Spring Sun

up back hill2

I focus on the simple things these days. I’m looking for balance, so for me that means focusing on the foundation. I remind myself to sit, to breathe, to walk, to think. I can be very good at being present when I allow it.

My son is asleep upstairs. I sit down stairs at a table in our living room. There’s a squirrel sun bathing on the top post of our back fence. I watch him from my seat by our back window. He’s completely stretched out. Front paws near his face, back paws far behind. He’s under a tree that’s dying so the shade it gives off is slight. Around him all other plants our blooming. Trees bud in bright green behind our house and along the trail that runs down the hill to the forest behind. I notice the corner of a cheery tree blooming in our neighbor’s yard and a rose starting to bloom in our own untended garden. The squirrel lays eyes closed. Maybe he’s taking advantage of the beautiful Spring as I have often done, assumed the endlessness of a beautiful day. Or maybe he lays contemplating it. His fur looks soft. Warm from the sun I imagine.When I open the windows to get a feel for Spring, I do so slowly so as to not disturb him. Eventually a passing plane, running child, or the warm sun sends him packing.

I find this world loud and when I go for too long without tending to my foundation I get off balance.

Children are great for forcing us to be present. My son’s newest thing is to grab me by the finger as I have done to him when I taught him how to help me push the microwave buttons. Once he has my finger and he’ll take me over to a pile of rocks and put my hand on them reminding me to feel the texture, the heat or coolness. He’ll experiment with a new route on our daily routine, a different way around the playground or an extra step sitting on the stoop and instructing me to stop for a sip of cup before going through our front door.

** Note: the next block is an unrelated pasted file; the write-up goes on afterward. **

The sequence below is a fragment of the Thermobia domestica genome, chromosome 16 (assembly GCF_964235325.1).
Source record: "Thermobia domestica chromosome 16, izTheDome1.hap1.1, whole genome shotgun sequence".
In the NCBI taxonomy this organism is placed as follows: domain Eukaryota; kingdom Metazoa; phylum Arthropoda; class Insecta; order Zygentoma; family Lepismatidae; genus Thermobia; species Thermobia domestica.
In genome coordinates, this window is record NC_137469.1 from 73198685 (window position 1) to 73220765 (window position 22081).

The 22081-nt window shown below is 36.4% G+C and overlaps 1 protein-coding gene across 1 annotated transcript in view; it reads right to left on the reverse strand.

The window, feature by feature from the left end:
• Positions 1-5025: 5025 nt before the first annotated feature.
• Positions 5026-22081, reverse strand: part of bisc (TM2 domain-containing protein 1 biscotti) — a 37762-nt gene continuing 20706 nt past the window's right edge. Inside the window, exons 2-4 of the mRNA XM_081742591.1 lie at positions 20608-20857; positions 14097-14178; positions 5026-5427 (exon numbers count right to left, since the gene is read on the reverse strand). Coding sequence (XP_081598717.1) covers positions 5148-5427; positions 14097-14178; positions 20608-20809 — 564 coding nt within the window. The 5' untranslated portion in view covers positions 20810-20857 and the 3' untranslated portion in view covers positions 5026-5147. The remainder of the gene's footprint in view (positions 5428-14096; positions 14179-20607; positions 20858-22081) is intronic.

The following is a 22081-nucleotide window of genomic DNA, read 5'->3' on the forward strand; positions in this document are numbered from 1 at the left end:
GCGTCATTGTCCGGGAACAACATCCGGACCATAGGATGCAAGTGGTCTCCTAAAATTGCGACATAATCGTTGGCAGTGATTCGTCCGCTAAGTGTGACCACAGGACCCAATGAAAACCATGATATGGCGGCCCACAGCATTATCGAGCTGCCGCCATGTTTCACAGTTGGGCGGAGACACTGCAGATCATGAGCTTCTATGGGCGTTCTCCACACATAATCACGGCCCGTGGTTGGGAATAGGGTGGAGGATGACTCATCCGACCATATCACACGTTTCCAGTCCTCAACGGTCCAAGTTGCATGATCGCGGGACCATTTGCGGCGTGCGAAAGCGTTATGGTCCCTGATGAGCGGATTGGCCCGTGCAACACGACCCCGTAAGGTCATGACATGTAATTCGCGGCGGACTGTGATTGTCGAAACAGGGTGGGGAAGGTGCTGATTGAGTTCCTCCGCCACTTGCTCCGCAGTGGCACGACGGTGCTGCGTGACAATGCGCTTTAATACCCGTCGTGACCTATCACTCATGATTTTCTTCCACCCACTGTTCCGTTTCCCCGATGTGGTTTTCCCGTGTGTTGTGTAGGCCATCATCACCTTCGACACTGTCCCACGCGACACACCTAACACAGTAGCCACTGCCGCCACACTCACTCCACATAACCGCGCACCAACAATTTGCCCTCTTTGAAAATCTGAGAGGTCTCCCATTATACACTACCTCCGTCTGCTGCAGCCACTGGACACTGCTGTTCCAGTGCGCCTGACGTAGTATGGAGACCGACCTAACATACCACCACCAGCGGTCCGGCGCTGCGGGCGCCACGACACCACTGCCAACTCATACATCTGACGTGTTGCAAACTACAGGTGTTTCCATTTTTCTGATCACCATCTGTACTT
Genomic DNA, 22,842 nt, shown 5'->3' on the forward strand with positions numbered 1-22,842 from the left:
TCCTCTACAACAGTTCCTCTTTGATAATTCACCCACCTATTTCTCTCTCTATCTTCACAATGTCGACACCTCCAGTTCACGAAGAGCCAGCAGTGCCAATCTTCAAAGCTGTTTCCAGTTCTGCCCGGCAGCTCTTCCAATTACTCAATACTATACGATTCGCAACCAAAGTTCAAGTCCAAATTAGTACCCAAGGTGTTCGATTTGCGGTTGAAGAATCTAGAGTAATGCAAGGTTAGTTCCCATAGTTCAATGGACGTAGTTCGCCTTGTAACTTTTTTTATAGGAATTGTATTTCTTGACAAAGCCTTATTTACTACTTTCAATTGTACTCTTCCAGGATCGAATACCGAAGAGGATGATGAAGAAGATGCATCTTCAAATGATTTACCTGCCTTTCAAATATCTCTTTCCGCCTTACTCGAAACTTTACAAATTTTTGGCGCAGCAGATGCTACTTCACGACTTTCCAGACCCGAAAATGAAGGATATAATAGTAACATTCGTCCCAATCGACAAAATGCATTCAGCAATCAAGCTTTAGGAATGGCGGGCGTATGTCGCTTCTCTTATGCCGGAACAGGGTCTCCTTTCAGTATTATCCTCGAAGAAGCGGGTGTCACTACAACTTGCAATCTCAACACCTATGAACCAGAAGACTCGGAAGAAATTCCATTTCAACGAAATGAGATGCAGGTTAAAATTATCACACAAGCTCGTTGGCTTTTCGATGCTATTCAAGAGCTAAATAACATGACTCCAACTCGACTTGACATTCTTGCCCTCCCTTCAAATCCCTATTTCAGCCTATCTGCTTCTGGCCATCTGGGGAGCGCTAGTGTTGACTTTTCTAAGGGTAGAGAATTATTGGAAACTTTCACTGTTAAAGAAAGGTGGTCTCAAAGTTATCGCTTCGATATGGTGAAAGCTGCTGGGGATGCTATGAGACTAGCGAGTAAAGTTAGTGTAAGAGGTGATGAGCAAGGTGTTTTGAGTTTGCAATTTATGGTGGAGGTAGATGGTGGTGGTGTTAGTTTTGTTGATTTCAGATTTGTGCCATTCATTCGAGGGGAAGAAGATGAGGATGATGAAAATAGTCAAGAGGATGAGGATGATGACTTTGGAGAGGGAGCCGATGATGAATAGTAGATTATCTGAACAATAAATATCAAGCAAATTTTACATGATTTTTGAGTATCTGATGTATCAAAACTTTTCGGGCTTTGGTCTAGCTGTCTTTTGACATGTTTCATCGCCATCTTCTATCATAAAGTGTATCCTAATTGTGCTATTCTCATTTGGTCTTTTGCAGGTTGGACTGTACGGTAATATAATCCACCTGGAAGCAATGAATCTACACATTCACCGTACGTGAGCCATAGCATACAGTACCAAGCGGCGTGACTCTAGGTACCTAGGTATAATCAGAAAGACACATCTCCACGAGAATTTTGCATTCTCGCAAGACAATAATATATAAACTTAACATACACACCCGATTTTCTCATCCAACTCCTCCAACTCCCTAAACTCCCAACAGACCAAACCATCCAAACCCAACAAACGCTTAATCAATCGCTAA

With these simple observations I’m starting to rebuild my foundation and it’s often my son’s hand on mine guiding my direction back to enjoying the beauty and quieting the noise.

Life is beautiful when you stop and focus on the little things: a blooming flower, a good cup of tea, the feel of the sun on your face, a cool breeze that flutters your curtains. I find the concrete nature comforting. It teases surety, gives an illusion of security, allows us to feel rooted in the present. But the knowledge that something is beautiful is to know that something is unusual, unlasting, a moment in time. The day after sunbathing vicariously through the squirrel, heavy cold rains came.

The day after that I notice the well-meaning HOA tree committee removed my dying tree, reminding me that even the view to my own property is not mine to manage. So glad I looked, so glad we sunbathed in the quiet cool hope of the Spring sun.